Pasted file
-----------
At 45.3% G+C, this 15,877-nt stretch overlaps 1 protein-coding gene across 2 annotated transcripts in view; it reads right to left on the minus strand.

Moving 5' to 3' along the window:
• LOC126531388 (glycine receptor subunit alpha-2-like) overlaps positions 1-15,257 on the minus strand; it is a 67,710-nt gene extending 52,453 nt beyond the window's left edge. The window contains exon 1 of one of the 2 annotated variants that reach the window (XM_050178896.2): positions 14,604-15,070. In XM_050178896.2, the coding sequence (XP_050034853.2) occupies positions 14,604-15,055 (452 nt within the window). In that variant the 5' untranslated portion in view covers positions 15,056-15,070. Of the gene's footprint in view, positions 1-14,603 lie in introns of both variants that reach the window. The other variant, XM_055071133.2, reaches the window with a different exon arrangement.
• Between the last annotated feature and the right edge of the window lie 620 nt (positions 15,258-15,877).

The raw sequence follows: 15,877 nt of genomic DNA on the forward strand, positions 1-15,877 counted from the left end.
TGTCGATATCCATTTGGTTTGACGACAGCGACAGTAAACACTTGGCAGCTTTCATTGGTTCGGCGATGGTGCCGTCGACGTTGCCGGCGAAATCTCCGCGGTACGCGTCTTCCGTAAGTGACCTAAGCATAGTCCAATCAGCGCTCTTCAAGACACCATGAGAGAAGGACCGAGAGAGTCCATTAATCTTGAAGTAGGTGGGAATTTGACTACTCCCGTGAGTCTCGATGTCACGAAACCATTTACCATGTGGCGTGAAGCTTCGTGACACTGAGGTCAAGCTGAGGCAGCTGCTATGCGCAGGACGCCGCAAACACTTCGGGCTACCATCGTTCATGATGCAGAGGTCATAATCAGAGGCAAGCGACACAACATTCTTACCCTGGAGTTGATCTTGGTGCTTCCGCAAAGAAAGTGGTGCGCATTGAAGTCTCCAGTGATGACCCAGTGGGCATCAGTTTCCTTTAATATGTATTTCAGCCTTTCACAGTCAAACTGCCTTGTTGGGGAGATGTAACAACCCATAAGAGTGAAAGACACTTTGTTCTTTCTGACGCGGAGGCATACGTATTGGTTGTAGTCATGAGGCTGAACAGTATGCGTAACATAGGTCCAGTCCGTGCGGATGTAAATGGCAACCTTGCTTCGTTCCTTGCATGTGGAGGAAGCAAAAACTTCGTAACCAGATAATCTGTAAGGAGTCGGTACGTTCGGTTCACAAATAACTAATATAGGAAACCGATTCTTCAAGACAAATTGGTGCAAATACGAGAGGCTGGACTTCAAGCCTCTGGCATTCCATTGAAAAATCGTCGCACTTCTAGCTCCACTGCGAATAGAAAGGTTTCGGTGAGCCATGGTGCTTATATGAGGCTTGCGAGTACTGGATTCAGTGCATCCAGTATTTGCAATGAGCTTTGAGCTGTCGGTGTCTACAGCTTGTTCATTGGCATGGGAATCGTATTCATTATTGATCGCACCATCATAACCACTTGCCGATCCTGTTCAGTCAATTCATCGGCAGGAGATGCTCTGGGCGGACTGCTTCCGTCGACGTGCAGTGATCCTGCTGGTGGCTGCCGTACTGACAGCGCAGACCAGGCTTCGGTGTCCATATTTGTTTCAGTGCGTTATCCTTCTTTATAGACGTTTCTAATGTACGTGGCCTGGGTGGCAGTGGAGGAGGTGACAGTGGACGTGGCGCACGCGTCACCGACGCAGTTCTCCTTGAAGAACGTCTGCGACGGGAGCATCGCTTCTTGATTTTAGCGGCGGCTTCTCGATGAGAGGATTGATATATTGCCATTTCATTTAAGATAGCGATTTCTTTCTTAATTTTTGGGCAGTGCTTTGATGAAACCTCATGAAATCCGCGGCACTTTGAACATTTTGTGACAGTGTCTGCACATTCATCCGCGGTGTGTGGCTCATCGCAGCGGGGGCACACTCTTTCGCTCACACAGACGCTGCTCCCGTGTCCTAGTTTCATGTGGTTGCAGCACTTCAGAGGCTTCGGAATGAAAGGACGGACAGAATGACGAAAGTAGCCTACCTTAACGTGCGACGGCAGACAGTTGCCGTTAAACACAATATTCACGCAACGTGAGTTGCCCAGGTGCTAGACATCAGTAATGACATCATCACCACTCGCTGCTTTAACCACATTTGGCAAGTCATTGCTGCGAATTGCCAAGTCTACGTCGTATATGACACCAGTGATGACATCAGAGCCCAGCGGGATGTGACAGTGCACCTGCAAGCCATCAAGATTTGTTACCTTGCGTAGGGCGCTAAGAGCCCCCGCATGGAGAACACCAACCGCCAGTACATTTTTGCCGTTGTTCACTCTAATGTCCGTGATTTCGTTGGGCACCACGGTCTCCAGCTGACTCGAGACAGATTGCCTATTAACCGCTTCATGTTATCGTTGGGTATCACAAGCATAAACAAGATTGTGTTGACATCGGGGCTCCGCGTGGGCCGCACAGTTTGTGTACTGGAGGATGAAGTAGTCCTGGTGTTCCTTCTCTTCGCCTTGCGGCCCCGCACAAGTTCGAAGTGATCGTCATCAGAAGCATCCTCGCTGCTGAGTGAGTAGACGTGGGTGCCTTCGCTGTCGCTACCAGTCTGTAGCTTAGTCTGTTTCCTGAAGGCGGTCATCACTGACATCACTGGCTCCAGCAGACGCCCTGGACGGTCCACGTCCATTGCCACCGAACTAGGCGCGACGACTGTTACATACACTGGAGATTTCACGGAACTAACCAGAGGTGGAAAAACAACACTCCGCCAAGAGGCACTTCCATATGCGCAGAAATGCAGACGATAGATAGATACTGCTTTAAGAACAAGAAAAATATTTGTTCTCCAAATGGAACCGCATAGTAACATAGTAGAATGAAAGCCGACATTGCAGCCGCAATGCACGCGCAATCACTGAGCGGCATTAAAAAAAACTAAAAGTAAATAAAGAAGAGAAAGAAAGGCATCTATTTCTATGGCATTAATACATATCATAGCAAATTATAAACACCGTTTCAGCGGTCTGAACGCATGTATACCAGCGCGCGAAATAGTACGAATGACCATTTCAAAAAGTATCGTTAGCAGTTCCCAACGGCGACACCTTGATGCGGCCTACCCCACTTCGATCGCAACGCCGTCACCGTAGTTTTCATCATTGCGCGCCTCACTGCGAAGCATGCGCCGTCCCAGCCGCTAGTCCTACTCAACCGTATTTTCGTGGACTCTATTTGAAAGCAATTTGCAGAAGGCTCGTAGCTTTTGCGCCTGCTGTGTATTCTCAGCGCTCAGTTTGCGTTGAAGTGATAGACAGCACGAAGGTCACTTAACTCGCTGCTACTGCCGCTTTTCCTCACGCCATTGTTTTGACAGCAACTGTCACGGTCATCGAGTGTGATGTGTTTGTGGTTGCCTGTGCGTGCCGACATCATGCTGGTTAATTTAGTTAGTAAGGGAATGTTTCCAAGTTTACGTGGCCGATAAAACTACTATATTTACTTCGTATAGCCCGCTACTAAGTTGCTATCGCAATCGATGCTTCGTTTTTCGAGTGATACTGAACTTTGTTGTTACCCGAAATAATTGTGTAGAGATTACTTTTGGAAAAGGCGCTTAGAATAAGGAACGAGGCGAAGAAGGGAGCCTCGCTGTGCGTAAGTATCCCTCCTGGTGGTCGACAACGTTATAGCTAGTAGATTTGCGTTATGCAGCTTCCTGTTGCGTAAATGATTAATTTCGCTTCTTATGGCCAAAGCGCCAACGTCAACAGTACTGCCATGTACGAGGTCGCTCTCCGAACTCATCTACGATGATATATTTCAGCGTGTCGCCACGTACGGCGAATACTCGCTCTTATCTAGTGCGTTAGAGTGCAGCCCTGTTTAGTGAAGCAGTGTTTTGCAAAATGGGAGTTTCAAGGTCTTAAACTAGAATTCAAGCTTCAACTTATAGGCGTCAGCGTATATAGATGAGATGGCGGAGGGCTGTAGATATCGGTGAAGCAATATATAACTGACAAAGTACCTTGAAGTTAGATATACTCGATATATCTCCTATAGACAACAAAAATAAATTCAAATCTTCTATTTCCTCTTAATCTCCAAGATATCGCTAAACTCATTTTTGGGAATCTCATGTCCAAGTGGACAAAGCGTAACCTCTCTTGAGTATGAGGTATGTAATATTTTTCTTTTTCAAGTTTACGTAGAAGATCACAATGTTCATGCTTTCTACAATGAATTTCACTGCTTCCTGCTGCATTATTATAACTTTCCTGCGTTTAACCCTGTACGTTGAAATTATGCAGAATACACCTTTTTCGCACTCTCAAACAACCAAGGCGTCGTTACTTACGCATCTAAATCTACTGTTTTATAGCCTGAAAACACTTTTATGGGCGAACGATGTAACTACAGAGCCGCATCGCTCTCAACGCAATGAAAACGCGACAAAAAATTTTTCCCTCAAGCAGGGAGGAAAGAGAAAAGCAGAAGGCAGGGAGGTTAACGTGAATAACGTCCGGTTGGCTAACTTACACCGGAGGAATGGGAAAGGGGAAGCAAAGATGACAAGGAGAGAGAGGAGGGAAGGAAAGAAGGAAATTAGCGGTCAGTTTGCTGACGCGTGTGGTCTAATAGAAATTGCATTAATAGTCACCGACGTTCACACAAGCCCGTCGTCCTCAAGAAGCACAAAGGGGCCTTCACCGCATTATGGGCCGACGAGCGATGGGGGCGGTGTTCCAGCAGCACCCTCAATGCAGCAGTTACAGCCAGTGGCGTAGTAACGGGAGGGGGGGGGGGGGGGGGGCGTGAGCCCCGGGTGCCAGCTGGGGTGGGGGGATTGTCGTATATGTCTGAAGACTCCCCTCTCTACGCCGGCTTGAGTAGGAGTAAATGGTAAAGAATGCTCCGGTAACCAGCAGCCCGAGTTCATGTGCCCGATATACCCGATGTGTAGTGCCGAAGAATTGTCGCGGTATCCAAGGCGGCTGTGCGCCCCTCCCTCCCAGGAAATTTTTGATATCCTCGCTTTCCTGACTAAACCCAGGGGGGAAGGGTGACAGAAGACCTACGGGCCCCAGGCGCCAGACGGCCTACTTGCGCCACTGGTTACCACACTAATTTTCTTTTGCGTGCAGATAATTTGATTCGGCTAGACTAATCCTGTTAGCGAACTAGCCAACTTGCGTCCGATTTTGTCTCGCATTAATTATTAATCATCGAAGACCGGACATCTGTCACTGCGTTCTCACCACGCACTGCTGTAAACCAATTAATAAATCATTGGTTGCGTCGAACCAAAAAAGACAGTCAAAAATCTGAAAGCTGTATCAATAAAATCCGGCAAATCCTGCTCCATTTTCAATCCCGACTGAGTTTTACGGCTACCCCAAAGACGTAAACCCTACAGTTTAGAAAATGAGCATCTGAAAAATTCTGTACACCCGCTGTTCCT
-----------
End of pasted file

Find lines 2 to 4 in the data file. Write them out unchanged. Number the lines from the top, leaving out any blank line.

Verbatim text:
Moving 5' to 3' along the window:
• LOC126531388 (glycine receptor subunit alpha-2-like) overlaps positions 1-15,257 on the minus strand; it is a 67,710-nt gene extending 52,453 nt beyond the window's left edge. The window contains exon 1 of one of the 2 annotated variants that reach the window (XM_050178896.2): positions 14,604-15,070. In XM_050178896.2, the coding sequence (XP_050034853.2) occupies positions 14,604-15,055 (452 nt within the window). In that variant the 5' untranslated portion in view covers positions 15,056-15,070. Of the gene's footprint in view, positions 1-14,603 lie in introns of both variants that reach the window. The other variant, XM_055071133.2, reaches the window with a different exon arrangement.
• Between the last annotated feature and the right edge of the window lie 620 nt (positions 15,258-15,877).